Click here for Short Bio

Heather McCallum-Bayliss received her Ph.D. in Theoretical Linguistics from Georgetown University. She taught at Georgetown for seven years before moving to a research firm that focused on the development of human language technology systems with particular focus on systems for multilingual and multicultural name-searching. This work resulted in a patent for a phonologically based, multicultural name-search system. Since 2003, Dr. McCallum-Bayliss has defined and managed advanced multilingual research programs at the ODNI (Office of the Director of National Intelligence)'s Intelligence Advanced Research Projects Activity (IARPA) and its predecessor organizations. These efforts have produced automated question-answering systems as well as systems that tackle the use of language for characterization of social and cultural meaning and understanding. Dr. McCallum-Bayliss continues at IARPA as the Program Manager for the Metaphor and SCIL Programs.

Invited Speaker

  Dr. Jeffrey Morrison  

Thursday, November 19, 2014

Uncertainty in Decision Making

Jeffrey Morrison
Click here for Abstract

The science & technology community faces a challenge – and an opportunity. Much research has addressed helping decision makers “Know what they Know”. We now need to think about helping decision makers in making decisions with incomplete, or imperfect information, i.e. making decisions in uncertainty. The semantic technology should play a key role in There is an urgent need to find ways to address this challenge. Many DOD mission areas need to Maximize the Impact of Limited Operational Assets allocated within a dynamic and uncertain “targeting” environment. This presentation will propose a number of questions, including:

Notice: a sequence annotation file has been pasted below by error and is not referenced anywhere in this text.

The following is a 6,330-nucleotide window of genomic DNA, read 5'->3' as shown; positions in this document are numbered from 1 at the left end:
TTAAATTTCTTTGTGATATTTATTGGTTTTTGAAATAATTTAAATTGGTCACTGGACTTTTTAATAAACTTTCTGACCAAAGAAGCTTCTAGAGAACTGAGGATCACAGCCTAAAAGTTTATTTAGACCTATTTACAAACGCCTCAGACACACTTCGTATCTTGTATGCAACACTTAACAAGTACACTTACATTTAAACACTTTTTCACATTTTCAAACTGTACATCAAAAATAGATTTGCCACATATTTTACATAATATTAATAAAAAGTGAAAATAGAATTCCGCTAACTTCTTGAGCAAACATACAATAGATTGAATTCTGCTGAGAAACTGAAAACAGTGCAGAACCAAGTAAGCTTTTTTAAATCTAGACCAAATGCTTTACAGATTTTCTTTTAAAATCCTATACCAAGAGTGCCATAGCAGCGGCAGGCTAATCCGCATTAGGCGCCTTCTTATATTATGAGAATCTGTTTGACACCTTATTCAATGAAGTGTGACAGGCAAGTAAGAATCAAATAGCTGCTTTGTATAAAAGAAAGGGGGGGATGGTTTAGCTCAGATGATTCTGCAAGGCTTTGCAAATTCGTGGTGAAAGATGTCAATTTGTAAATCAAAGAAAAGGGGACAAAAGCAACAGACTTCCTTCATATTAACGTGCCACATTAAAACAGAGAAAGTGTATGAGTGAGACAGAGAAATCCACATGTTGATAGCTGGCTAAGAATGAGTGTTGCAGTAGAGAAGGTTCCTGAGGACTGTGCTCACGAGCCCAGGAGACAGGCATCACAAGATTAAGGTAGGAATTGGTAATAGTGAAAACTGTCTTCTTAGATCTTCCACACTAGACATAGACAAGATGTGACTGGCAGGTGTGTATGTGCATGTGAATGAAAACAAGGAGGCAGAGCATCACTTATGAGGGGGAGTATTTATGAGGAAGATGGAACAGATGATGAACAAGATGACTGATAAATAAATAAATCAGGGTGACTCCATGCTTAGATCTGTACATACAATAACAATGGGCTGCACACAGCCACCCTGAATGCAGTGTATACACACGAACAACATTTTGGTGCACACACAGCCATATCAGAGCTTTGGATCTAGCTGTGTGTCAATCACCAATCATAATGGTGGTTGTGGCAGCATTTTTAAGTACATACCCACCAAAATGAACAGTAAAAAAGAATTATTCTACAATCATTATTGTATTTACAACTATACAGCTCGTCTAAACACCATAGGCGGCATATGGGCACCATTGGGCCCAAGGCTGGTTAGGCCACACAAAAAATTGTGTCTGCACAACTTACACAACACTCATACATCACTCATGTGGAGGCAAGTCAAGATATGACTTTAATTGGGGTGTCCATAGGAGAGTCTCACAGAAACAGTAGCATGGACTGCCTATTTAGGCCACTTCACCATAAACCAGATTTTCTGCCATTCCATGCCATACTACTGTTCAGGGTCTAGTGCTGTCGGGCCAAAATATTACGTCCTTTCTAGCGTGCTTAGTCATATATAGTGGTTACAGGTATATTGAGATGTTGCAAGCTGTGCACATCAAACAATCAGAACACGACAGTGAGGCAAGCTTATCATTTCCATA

• How might we develop strategies for Managing Uncertainty?
  • Can we Optimize given the uncertainties?
  • Can we Develop Quantitative Decision Support to Manage Uncertainty? onal assets?

Research is needed that takes a different direction from much of the work with uncertainty to date. Rather than developing estimates of uncertainty, what is needed are decision support tools to optimize decision making despite uncertainties. Insights will be provided on the role of Uncertainty in the “targeting” process for targeteers, mission planners, and watchstanders to determine when & how to task operational assets. The Office of Naval Research has begun several projects to understand operational requirements for making decisions in uncertainty for Navy operations, and representative decision support concepts, and modelling efforts currently being developed are described.

Click here for Short Bio

Dr. Jeffrey G. Morrison joined ONR’s Human & Bioengineered Systems Department (341) as a Program Officer in January, 2011 where he leads the Command Decision Making (CDM) program. The program is conducting Basic & Applied cognitive science research for application to individual & group decision making. The current operational focus is on multi-echelon Command & Control. The science focus is on developing Proactive Decision Support tools (PDS) that are aware of mission and tasks context as well as the facilitating the development of a science of Context-Driven Decision Making (CDDM).

Prior to coming to ONR, Dr. Morrison was a Engineering Psychologist / Cognitive Scientist with the Space and Naval Warfare Systems Center--Pacific (SSC Pacific) for 17 years. He was most recently embedded as a Navy Scientist with the Combating Terrorism Technical Support Office (CTTSO) where he served as Chief Scientist to the ASD RDT&E sponsored Human Social Culture and Behavior Modeling Program (HSCB). During 2007-2008, Dr. Morrison was detailed to the Director of National Intelligence where he served as an IARPA Program Manager studying the analytic process and the potential application of virtual world technologies to enable it. Dr. Morrison was a senior scientist supporting several DARPA projects, including the development of user-composable automation for Maritime Domain Awareness (FastC2AP), Predictive Analysis for Naval Deployment Activity (PANDA), and the Augmented Cognition program. He also was principle investigator for numerous ONR sponsored projects, including: Knowledge Web (K-Web), and Tactical Decision Making Under Stress (TADMUS).

Dr. Morrison has been the recipient of numerous professional awards including: The 2005 Jerome H Ely Award for Article of the Year in the Journal of Human Factors; the 2004 ONR Arthur E. Bisson Prize for Naval Technology Achievement; and the American Psychological Association--Division 21, George E. Briggs Award for Original Research.

Last updated: 08/18/2015